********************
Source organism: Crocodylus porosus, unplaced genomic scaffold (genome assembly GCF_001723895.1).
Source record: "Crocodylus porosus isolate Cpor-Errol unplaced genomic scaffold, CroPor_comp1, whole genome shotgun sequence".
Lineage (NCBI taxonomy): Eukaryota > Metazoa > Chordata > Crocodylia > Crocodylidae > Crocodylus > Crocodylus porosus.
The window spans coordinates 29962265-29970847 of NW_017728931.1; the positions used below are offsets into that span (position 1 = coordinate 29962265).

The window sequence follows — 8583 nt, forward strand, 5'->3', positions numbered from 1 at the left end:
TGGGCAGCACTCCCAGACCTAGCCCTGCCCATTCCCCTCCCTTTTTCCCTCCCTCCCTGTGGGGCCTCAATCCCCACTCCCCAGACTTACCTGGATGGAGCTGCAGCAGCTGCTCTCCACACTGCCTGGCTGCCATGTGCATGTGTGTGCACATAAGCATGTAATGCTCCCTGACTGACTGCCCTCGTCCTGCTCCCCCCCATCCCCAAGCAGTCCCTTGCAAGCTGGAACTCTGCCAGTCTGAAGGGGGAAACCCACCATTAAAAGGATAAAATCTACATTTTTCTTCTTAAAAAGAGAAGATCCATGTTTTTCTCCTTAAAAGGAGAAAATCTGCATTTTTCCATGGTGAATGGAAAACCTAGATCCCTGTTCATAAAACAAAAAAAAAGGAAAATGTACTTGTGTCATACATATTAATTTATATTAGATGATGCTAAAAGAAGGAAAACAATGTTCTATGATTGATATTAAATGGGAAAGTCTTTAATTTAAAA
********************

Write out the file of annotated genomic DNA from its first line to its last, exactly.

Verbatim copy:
Source organism: Crocodylus porosus, unplaced genomic scaffold (genome assembly GCF_001723895.1).
Source record: "Crocodylus porosus isolate Cpor-Errol unplaced genomic scaffold, CroPor_comp1, whole genome shotgun sequence".
Lineage (NCBI taxonomy): Eukaryota > Metazoa > Chordata > Crocodylia > Crocodylidae > Crocodylus > Crocodylus porosus.
The window spans coordinates 29962265-29970847 of NW_017728931.1; the positions used below are offsets into that span (position 1 = coordinate 29962265).

The window sequence follows — 8583 nt, forward strand, 5'->3', positions numbered from 1 at the left end:
TGGGCAGCACTCCCAGACCTAGCCCTGCCCATTCCCCTCCCTTTTTCCCTCCCTCCCTGTGGGGCCTCAATCCCCACTCCCCAGACTTACCTGGATGGAGCTGCAGCAGCTGCTCTCCACACTGCCTGGCTGCCATGTGCATGTGTGTGCACATAAGCATGTAATGCTCCCTGACTGACTGCCCTCGTCCTGCTCCCCCCCATCCCCAAGCAGTCCCTTGCAAGCTGGAACTCTGCCAGTCTGAAGGGGGAAACCCACCATTAAAAGGATAAAATCTACATTTTTCTTCTTAAAAAGAGAAGATCCATGTTTTTCTCCTTAAAAGGAGAAAATCTGCATTTTTCCATGGTGAATGGAAAACCTAGATCCCTGTTCATAAAACAAAAAAAAAGGAAAATGTACTTGTGTCATACATATTAATTTATATTAGATGATGCTAAAAGAAGGAAAACAATGTTCTATGATTGATATTAAATGGGAAAGTCTTTAATTTAAAA